People assume sheep are stupid but, in fact, it is the people who are too stupid to recognise that sheep and many other animals are actually highly intelligent. It’s just a different kind of intelligence which doesn’t necessarily fit into our pre-conceived idea of what intelligence is. Humans are profoundly arrogant in their assumption that they are the most intelligent species and we tend to use human intelligence as the yard-stick for animal intelligence.
A new book has been written by Professor Philip Armstrong simply entitled ‘Sheep’ and, apparently, it turns common belief about these endearing animals, completely on its head! There’s a really interesting and informative Radio NZ interview with Professor Armstrong, click here.
They are the authors, with Deidre Brown, of the 2013 book, A New Zealand Book of Beasts: Animals in our Culture, History and Everyday Life (AUP).
Professor Armstrong’s new book, Sheep (Reaktion Books), is the latest in the Animal series of short illustrated natural and cultural histories of particular animals.
With New Zealand poised to resume Live Sheep Exports after they have been banned since 2003, and with Australia still actively sending sheep to the Middle East in abominable conditions and doomed for cruel, ritual slaughter, it’s time for a change of attitude towards these animals and, indeed, all animals.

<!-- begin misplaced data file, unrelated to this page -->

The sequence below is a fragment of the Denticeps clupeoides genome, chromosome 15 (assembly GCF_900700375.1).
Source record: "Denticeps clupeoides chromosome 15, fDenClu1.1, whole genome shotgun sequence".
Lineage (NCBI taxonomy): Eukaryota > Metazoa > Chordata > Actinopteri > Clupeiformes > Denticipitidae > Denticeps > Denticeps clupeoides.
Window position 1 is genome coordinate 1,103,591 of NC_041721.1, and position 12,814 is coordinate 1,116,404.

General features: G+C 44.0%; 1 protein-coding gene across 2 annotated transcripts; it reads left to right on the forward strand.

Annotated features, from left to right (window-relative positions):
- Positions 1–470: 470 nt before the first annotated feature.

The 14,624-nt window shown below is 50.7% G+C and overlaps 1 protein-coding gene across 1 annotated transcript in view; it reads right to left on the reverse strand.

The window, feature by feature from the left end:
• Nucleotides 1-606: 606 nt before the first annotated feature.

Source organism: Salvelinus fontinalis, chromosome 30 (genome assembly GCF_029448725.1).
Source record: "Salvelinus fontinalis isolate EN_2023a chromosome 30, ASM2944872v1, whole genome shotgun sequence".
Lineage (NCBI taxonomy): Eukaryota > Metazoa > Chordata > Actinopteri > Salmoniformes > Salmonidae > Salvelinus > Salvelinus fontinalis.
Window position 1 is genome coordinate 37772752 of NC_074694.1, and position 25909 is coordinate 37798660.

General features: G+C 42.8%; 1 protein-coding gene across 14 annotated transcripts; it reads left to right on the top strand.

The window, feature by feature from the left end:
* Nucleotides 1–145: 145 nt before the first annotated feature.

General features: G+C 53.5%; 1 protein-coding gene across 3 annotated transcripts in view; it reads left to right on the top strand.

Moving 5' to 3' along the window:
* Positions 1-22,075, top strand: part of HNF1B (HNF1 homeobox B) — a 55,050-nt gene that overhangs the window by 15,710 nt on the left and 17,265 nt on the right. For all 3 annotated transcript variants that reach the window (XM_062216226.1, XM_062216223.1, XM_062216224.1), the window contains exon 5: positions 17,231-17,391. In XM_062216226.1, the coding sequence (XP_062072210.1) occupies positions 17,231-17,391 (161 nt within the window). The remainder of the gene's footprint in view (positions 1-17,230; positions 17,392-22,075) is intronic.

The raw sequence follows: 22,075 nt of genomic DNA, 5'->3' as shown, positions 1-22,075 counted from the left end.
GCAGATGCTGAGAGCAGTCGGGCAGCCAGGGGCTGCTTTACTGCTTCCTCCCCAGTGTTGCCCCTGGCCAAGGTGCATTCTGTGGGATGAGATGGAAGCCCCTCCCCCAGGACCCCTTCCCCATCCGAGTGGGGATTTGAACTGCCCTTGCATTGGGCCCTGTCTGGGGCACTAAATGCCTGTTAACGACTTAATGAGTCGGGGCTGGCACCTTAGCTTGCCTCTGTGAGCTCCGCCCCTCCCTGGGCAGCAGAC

Professor Armstrong’s book may well be a contributing factor to this change. Of course, we know that intelligence and sentience are not the same thing. Our compassion for other beings should not be limited by our estimation of their intelligence. Sheep and all mammals feel pain, heat, cold and terror and joy exactly… EXACTLY the same way humans do. They are as self-aware as humans and they have a right to live out their lives as happily as possible. No living being should be treated like unfeeling property.
New Zealand is one of the first nations in the World to legally acknowledge the Sentience of Animals, and yet our hypocritical government is considering ignoring the wishes of the majority of the population. They will condemn millions of beautiful, sensitive and intelligent animals to confinement in overcrowded ships’ holds, excruciating heat during travel, starvation for many, disease, terror and finally, if they survive the long journey, a painful death with a blunt knife in a country where there are few laws to protect them from sadistic, unnecessary torture and death.
All this for an industry which yields negligible profit.